[Microsoft Passport Account Hijack Attack]
last major update: 08/10/2001
last minor updates: 23/07/2002
Hacking hotmail and more
Copyright © 2001,2002
Redistribution of this document is permitted as long as the contents
are not changed and this copyright notice is included.
Security issues in Web Applications rise because the HTTP protocol was not designed for Web Applications, and therefore many security measures and extended authentication methods have to be implemented into the Web Application.
Microsoft Passport: "A single name, password and wallet for the web". This means that using the same credentials you can access your e-mail (Hotmail), instant messenger service (MSN messenger), calendar (task manager, reminders and so on), and loads of other useful services. All these services are centralized and authenticate with a central system called MS passport. Of course as much as any authorized user can browse without supplying a password from a service which makes use of the Passport technology to another, a cracker (malicious hacker) can do the same without much problems once he gets to look like the authorized user. This kind of service is intended for personal use, so people certainly wouldn’t like others to read their e-mail, or view their daily schedule.
Microsoft is trying to build everything around their Network, using Passport authentication. This is complaint with the .NET framework, which allows everything to be seamlessly integrated so that users can jump from one service to another without any problems.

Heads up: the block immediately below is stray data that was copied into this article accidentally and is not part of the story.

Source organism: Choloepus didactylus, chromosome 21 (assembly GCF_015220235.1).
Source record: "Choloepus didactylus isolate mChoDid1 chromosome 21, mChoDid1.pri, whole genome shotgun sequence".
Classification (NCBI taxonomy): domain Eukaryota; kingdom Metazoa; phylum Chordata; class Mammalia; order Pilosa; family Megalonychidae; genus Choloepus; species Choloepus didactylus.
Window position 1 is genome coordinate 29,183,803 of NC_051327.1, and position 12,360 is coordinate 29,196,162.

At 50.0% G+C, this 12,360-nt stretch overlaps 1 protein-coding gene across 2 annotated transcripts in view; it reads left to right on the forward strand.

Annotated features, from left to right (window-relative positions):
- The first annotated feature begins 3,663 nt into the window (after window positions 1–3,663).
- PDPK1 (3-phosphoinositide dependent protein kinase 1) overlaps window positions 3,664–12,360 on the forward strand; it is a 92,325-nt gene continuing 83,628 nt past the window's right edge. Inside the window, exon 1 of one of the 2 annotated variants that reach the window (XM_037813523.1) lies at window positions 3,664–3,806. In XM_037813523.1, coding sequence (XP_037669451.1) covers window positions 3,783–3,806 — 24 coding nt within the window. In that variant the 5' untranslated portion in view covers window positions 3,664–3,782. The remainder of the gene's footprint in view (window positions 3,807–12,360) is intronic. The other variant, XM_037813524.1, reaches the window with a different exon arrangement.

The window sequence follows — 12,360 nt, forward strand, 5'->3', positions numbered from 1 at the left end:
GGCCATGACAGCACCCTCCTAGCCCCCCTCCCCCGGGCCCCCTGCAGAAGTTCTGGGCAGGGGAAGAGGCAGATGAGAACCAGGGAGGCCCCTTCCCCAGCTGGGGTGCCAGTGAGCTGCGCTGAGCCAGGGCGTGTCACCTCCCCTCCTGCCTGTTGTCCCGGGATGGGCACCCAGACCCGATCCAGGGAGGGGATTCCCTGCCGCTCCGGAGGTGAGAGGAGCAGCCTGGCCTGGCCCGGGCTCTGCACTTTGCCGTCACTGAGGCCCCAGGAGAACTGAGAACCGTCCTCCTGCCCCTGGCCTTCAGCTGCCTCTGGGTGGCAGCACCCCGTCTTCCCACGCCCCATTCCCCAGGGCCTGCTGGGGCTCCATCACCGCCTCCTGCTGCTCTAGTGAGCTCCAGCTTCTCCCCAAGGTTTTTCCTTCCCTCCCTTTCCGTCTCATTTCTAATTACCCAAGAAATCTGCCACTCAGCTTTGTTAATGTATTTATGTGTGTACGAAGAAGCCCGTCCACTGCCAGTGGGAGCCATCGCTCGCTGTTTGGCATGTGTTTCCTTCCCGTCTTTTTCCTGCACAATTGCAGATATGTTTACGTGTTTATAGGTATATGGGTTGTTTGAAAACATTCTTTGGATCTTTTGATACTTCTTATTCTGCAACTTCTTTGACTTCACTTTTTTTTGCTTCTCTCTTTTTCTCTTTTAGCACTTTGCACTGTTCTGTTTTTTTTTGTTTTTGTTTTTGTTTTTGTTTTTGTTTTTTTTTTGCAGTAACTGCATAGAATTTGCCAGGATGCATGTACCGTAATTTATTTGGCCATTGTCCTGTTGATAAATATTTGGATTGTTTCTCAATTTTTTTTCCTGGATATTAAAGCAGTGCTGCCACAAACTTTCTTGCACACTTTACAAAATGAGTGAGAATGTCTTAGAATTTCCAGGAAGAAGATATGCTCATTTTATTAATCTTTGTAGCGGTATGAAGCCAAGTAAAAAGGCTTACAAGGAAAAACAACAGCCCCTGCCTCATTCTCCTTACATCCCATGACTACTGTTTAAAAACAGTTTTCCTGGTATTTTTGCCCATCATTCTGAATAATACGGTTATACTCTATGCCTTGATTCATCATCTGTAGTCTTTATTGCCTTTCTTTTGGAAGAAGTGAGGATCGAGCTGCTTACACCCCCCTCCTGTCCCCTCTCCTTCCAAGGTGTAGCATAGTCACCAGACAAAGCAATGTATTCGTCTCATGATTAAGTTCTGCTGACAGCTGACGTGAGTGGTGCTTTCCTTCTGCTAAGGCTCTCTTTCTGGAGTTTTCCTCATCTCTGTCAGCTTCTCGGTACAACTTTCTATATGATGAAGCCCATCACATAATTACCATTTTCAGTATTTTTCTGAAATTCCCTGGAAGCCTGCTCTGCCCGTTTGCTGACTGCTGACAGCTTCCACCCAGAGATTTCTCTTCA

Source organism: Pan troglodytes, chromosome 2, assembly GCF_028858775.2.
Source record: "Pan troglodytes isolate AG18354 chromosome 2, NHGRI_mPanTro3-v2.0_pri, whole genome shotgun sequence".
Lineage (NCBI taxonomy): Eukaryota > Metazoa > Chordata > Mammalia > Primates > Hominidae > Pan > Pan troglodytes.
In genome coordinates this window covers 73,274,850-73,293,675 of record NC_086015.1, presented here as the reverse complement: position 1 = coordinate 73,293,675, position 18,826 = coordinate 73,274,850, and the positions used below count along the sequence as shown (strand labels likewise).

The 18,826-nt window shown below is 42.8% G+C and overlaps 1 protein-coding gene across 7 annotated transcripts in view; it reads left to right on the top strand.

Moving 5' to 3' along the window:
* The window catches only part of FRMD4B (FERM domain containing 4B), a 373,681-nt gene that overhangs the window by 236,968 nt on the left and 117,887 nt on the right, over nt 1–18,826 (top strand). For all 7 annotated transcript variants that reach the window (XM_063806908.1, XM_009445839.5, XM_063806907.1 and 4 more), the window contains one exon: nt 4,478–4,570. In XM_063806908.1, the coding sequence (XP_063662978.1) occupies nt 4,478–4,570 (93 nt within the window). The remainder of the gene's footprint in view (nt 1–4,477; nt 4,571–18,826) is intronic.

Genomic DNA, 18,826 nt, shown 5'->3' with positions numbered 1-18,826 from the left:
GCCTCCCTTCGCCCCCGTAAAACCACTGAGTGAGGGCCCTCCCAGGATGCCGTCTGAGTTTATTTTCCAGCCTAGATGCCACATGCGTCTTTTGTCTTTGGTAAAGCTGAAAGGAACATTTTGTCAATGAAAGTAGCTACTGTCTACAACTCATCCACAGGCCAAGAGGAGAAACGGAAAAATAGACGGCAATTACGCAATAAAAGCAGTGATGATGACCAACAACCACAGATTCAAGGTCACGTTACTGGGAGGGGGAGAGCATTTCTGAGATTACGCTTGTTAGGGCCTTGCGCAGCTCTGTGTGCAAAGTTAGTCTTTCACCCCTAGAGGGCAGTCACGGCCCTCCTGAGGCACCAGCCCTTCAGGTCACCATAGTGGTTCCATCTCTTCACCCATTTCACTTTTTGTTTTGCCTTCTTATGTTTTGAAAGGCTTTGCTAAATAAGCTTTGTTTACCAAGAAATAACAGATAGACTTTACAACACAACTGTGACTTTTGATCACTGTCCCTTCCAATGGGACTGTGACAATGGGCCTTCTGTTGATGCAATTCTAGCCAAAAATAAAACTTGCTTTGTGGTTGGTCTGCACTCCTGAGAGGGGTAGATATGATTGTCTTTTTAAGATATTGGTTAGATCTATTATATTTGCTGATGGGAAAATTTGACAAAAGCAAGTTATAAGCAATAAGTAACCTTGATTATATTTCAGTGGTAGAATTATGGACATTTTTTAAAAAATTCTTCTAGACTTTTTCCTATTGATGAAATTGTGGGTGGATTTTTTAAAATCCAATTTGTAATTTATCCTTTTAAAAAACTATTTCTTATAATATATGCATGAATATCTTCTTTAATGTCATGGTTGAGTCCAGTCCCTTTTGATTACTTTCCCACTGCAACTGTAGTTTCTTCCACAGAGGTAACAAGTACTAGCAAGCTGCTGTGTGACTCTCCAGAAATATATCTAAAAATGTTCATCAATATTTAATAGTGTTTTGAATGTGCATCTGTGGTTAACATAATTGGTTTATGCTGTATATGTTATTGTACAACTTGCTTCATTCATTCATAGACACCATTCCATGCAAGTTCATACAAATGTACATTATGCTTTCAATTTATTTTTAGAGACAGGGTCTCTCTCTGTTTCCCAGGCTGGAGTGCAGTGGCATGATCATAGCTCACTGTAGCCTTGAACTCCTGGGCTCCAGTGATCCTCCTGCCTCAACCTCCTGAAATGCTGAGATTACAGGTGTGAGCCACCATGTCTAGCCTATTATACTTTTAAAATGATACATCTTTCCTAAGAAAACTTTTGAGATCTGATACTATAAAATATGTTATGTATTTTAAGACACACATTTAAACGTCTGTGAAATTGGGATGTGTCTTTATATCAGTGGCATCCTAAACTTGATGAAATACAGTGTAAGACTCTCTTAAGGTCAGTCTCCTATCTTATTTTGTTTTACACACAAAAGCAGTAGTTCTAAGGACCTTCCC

As currently implemented, users can authenticate to Passport via a number of ways:
Outlook Express and MSN Explorer make use of Integrated authentication. Hotmail and Passport sites use SSL (HTTPS) to authenticate, and MSN messenger makes use of “MD5” security package.
Once a malicious user gets hold of the session cookie, the above-mentioned authentication methods are useless for services, which rely on the HTTP protocol (such as Hotmail).
Previously many exploits inhibited the various Web Browsers, which enabled users to steal cookies from other websites. However this aspect of security in the Passport authentication scheme is supposed to be taken care of by the client user.
To steal the session cookie, the malicious user must either:
In this paper I will discuss the 3rd option.
Users do not need permission to send e-mails to authenticated users, giving them the possibility to post data to an authenticated user’s mailbox. This is obvious to some extent, since we are talking about e-mail. No one needs authentication to send an e-mail to a Hotmail account. Therefore the e-mail sent to the Hotmail user has to be treated as non-trusted content.
would get filtered by the Hotmail Filtering System. To get around this filtering, one has to just encode the http:// part like &x68;ttp://. 68 is the hex value h, and therefore the Web Browser converts back the encoded value to its original signifier. Of course, the Hotmail filtering system is not working exactly like the Web Browser, and this is where the flaw stands out. However this is not the major issue I am writing about in this document.